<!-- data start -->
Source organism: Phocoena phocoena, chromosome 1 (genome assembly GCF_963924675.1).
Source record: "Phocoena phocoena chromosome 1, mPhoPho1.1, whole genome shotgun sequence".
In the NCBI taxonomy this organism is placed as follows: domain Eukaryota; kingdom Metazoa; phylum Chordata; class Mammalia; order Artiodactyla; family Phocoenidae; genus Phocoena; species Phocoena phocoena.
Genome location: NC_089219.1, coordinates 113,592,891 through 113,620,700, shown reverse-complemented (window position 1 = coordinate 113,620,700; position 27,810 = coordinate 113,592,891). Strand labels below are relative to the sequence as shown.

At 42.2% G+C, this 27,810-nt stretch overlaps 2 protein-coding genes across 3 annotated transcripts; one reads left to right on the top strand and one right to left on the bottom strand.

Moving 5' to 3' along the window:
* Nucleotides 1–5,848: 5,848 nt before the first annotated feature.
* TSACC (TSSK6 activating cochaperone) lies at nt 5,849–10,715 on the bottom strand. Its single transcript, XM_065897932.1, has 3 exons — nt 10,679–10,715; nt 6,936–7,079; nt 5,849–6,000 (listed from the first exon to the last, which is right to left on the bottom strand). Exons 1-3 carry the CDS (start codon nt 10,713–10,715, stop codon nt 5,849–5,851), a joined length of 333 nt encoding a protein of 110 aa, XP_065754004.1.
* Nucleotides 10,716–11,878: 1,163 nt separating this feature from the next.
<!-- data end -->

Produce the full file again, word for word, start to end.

Source organism: Phocoena phocoena, chromosome 1 (genome assembly GCF_963924675.1).
Source record: "Phocoena phocoena chromosome 1, mPhoPho1.1, whole genome shotgun sequence".
In the NCBI taxonomy this organism is placed as follows: domain Eukaryota; kingdom Metazoa; phylum Chordata; class Mammalia; order Artiodactyla; family Phocoenidae; genus Phocoena; species Phocoena phocoena.
Genome location: NC_089219.1, coordinates 113,592,891 through 113,620,700, shown reverse-complemented (window position 1 = coordinate 113,620,700; position 27,810 = coordinate 113,592,891). Strand labels below are relative to the sequence as shown.

At 42.2% G+C, this 27,810-nt stretch overlaps 2 protein-coding genes across 3 annotated transcripts; one reads left to right on the top strand and one right to left on the bottom strand.

Moving 5' to 3' along the window:
* Nucleotides 1–5,848: 5,848 nt before the first annotated feature.
* TSACC (TSSK6 activating cochaperone) lies at nt 5,849–10,715 on the bottom strand. Its single transcript, XM_065897932.1, has 3 exons — nt 10,679–10,715; nt 6,936–7,079; nt 5,849–6,000 (listed from the first exon to the last, which is right to left on the bottom strand). Exons 1-3 carry the CDS (start codon nt 10,713–10,715, stop codon nt 5,849–5,851), a joined length of 333 nt encoding a protein of 110 aa, XP_065754004.1.
* Nucleotides 10,716–11,878: 1,163 nt separating this feature from the next.